Fast forward to 2021, and the Newport management has reportedly been forced into selling to Wingtech for not meeting its contractual obligations. Such high-stakes dealmaking can partially explain why the value of Newport came out so low at a time when industry leaders like TSMC (Taiwan Semiconductor Manufacturing Company) have enjoyed multibillion dollar growth in valuations in the past few years. The Newport owners had reportedly called on the government to block the deal, only to be turned down.

Not small enough

Given the deeply technical nature of the semiconductor industry, you might think that every fabricator can produce chips for the latest iPhone. Far from it. Competitive pressures are steep and almost entirely innovation-driven, with most industry profits going to fabricators that can consistently reduce the size of the transistors they are manufacturing.

The smaller the transistors, the more of them can be packed into a single microchip. This allows for better performance while reducing power and heat requirements. Hence fabricators that can only produce older, larger transistors cannot command the same price premium as smaller ones, since most end users do not want bulky, hot, power-draining electronics.

For example, the popular Intel 486 processor, released back in 1989, was manufactured on a 1,000 nanometre (nm) process (this refers to the size of the smallest elements in the transistors on the processor – 1,000nm is one thousandth of a millimetre). The PlayStation 3’s powerful cell processor was manufactured on a 90nm one in 2006. By 2022, TSMC and Samsung will be manufacturing transistors on a 3nm process.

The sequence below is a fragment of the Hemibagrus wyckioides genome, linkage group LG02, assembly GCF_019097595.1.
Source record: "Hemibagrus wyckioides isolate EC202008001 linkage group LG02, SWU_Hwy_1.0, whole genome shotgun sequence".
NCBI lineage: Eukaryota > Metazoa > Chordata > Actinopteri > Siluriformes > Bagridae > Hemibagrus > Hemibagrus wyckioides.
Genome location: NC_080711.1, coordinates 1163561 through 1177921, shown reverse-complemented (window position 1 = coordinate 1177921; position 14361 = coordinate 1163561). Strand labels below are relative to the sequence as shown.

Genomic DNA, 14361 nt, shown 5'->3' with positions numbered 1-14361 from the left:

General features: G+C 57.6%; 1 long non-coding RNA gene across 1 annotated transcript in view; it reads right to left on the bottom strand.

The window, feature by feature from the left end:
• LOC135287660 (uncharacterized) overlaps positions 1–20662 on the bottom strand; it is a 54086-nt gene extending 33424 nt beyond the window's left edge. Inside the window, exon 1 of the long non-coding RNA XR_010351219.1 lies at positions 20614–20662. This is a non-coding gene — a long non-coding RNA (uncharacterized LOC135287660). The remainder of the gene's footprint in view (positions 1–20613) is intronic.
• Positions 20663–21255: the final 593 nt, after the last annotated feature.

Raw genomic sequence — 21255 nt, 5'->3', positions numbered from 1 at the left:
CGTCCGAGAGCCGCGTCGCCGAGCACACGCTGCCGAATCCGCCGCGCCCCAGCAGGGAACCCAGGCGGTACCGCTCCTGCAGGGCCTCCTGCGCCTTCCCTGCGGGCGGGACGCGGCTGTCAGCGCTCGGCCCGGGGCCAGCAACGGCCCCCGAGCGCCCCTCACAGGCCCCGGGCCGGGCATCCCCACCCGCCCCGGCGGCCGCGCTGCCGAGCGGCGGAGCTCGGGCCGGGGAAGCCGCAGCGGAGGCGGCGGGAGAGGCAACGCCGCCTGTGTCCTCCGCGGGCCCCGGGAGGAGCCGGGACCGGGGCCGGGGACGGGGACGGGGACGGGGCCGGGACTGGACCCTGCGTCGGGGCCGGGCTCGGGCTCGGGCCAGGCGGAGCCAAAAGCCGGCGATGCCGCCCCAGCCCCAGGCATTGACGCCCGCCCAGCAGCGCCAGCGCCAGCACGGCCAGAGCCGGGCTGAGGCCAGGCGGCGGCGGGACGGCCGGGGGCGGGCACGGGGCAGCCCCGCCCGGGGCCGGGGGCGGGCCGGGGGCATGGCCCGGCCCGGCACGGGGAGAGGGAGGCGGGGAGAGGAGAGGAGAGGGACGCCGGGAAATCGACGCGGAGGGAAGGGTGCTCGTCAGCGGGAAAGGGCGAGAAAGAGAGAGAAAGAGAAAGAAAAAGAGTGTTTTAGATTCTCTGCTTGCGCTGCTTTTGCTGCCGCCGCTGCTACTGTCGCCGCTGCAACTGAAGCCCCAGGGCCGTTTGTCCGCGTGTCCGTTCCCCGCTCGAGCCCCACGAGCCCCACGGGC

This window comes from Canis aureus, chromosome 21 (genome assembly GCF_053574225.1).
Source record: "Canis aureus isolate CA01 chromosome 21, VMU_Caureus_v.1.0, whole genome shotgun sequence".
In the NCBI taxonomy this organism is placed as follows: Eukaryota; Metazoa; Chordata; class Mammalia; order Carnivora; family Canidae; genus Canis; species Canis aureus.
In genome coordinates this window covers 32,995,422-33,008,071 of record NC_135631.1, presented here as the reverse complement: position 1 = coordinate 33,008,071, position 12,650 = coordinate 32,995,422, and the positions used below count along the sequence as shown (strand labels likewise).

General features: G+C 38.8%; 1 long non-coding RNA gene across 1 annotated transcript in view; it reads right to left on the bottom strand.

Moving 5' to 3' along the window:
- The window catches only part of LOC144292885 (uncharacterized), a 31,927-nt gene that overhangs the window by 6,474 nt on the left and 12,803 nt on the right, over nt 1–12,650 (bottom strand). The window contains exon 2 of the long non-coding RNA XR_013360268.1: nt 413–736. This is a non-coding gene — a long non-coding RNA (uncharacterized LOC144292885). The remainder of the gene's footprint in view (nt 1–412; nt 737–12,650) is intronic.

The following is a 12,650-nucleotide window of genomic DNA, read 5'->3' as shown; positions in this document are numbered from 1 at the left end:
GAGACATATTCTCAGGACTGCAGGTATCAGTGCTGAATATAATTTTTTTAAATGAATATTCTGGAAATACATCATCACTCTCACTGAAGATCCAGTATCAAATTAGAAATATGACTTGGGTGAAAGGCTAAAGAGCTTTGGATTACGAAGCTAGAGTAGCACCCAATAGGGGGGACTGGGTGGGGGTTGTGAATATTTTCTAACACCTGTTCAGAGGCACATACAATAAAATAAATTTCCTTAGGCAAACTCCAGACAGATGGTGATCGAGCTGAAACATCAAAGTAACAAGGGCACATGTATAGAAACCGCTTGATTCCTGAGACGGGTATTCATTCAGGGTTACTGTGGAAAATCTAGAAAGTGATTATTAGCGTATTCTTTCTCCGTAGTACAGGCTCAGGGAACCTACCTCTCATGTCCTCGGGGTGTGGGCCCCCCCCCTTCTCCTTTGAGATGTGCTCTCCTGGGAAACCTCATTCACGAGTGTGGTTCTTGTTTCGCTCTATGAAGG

Newport Wafer is not in the same league, with its transistor manufacturing coming in at a coarser 180nm. This lack of competitiveness has resulted in the company focusing on producing transistors for low-margin power supplies for vehicles – which are neither technologically demanding nor as high margin as say 5nm+ AI chips like the ones being produced by Samsung for Tesla.

The UK government was right for not interfering in what are rudimentary market dynamics, where an inefficient player is being dismantled and dissolved into a larger company – Nexperia also makes chips in Hamburg and near Manchester. This takeover makes room in the market for more efficient players, and the probe by national security adviser Sir Stephen Lovegrove would do well to reach the same conclusion.

Critics of the deal should remember: just because a company makes semiconductors does not make it a national treasure. For this reason, Newport is just not important enough to have been bailed out with taxpayer money.


We asked Nexperia to comment on the takeover, but they did not reply.

Hamza Mudassir does not work for, consult, own shares in or receive funding from any company or organisation that would benefit from this article, and has disclosed no relevant affiliations beyond their academic appointment.


Read the full article here.
This content was originally published by The Conversation. Original publishers retain all rights. It appears here for a limited time before automated archiving.By The Conversation